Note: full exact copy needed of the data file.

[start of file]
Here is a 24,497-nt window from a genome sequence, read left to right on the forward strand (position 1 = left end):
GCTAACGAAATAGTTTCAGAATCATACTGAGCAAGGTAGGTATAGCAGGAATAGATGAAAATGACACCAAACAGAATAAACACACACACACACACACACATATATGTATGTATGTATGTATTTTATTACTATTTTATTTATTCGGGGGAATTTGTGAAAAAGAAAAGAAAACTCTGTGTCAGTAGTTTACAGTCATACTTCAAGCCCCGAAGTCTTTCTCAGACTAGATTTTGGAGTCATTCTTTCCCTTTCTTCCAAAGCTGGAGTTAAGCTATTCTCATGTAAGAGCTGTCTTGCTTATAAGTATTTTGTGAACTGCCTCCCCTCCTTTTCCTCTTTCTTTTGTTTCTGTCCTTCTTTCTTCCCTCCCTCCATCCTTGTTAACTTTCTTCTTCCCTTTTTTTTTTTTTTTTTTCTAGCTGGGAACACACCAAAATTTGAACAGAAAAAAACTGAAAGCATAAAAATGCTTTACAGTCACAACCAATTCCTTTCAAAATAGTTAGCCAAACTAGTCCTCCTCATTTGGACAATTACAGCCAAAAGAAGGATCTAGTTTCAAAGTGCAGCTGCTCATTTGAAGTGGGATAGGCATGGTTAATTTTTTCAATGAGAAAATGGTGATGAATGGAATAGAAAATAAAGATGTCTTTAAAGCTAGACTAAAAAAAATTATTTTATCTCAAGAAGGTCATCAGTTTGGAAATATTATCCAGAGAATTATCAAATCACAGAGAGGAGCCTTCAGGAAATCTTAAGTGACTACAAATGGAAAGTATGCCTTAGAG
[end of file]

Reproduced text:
Here is a 24,497-nt window from a genome sequence, read left to right on the forward strand (position 1 = left end):
GCTAACGAAATAGTTTCAGAATCATACTGAGCAAGGTAGGTATAGCAGGAATAGATGAAAATGACACCAAACAGAATAAACACACACACACACACACACATATATGTATGTATGTATGTATTTTATTACTATTTTATTTATTCGGGGGAATTTGTGAAAAAGAAAAGAAAACTCTGTGTCAGTAGTTTACAGTCATACTTCAAGCCCCGAAGTCTTTCTCAGACTAGATTTTGGAGTCATTCTTTCCCTTTCTTCCAAAGCTGGAGTTAAGCTATTCTCATGTAAGAGCTGTCTTGCTTATAAGTATTTTGTGAACTGCCTCCCCTCCTTTTCCTCTTTCTTTTGTTTCTGTCCTTCTTTCTTCCCTCCCTCCATCCTTGTTAACTTTCTTCTTCCCTTTTTTTTTTTTTTTTTTCTAGCTGGGAACACACCAAAATTTGAACAGAAAAAAACTGAAAGCATAAAAATGCTTTACAGTCACAACCAATTCCTTTCAAAATAGTTAGCCAAACTAGTCCTCCTCATTTGGACAATTACAGCCAAAAGAAGGATCTAGTTTCAAAGTGCAGCTGCTCATTTGAAGTGGGATAGGCATGGTTAATTTTTTCAATGAGAAAATGGTGATGAATGGAATAGAAAATAAAGATGTCTTTAAAGCTAGACTAAAAAAAATTATTTTATCTCAAGAAGGTCATCAGTTTGGAAATATTATCCAGAGAATTATCAAATCACAGAGAGGAGCCTTCAGGAAATCTTAAGTGACTACAAATGGAAAGTATGCCTTAGAG